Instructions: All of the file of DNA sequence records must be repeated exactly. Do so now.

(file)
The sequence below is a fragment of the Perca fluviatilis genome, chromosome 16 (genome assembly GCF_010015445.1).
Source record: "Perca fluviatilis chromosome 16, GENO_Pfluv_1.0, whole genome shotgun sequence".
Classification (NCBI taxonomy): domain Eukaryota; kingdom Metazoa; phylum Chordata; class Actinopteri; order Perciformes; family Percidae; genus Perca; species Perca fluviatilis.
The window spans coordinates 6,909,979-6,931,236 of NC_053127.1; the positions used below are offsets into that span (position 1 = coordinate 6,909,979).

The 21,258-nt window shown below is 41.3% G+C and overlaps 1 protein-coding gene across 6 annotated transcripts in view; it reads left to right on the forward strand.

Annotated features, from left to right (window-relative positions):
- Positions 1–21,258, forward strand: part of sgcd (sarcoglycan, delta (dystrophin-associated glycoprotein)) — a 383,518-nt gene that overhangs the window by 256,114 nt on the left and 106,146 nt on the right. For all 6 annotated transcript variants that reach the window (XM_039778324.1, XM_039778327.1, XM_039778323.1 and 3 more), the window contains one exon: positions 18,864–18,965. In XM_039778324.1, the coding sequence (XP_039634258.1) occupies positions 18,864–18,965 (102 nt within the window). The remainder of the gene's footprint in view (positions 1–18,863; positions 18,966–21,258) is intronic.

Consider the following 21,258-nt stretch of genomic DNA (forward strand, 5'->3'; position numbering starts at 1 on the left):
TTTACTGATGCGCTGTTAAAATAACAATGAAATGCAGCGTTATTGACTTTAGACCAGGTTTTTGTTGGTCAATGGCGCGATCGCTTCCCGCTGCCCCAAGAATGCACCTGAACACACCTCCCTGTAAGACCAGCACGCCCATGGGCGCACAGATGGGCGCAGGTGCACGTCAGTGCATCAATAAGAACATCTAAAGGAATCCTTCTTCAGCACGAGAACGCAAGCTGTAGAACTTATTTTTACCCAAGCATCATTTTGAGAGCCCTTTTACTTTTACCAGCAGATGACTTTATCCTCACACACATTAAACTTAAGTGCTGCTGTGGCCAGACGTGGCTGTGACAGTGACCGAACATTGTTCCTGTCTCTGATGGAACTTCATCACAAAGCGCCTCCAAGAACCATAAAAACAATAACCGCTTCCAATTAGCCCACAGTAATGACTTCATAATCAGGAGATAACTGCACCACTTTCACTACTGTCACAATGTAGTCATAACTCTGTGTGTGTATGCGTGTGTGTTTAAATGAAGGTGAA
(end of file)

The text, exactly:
The sequence below is a fragment of the Perca fluviatilis genome, chromosome 16 (genome assembly GCF_010015445.1).
Source record: "Perca fluviatilis chromosome 16, GENO_Pfluv_1.0, whole genome shotgun sequence".
Classification (NCBI taxonomy): domain Eukaryota; kingdom Metazoa; phylum Chordata; class Actinopteri; order Perciformes; family Percidae; genus Perca; species Perca fluviatilis.
The window spans coordinates 6,909,979-6,931,236 of NC_053127.1; the positions used below are offsets into that span (position 1 = coordinate 6,909,979).

The 21,258-nt window shown below is 41.3% G+C and overlaps 1 protein-coding gene across 6 annotated transcripts in view; it reads left to right on the forward strand.

Annotated features, from left to right (window-relative positions):
- Positions 1–21,258, forward strand: part of sgcd (sarcoglycan, delta (dystrophin-associated glycoprotein)) — a 383,518-nt gene that overhangs the window by 256,114 nt on the left and 106,146 nt on the right. For all 6 annotated transcript variants that reach the window (XM_039778324.1, XM_039778327.1, XM_039778323.1 and 3 more), the window contains one exon: positions 18,864–18,965. In XM_039778324.1, the coding sequence (XP_039634258.1) occupies positions 18,864–18,965 (102 nt within the window). The remainder of the gene's footprint in view (positions 1–18,863; positions 18,966–21,258) is intronic.

Consider the following 21,258-nt stretch of genomic DNA (forward strand, 5'->3'; position numbering starts at 1 on the left):
TTTACTGATGCGCTGTTAAAATAACAATGAAATGCAGCGTTATTGACTTTAGACCAGGTTTTTGTTGGTCAATGGCGCGATCGCTTCCCGCTGCCCCAAGAATGCACCTGAACACACCTCCCTGTAAGACCAGCACGCCCATGGGCGCACAGATGGGCGCAGGTGCACGTCAGTGCATCAATAAGAACATCTAAAGGAATCCTTCTTCAGCACGAGAACGCAAGCTGTAGAACTTATTTTTACCCAAGCATCATTTTGAGAGCCCTTTTACTTTTACCAGCAGATGACTTTATCCTCACACACATTAAACTTAAGTGCTGCTGTGGCCAGACGTGGCTGTGACAGTGACCGAACATTGTTCCTGTCTCTGATGGAACTTCATCACAAAGCGCCTCCAAGAACCATAAAAACAATAACCGCTTCCAATTAGCCCACAGTAATGACTTCATAATCAGGAGATAACTGCACCACTTTCACTACTGTCACAATGTAGTCATAACTCTGTGTGTGTATGCGTGTGTGTTTAAATGAAGGTGAA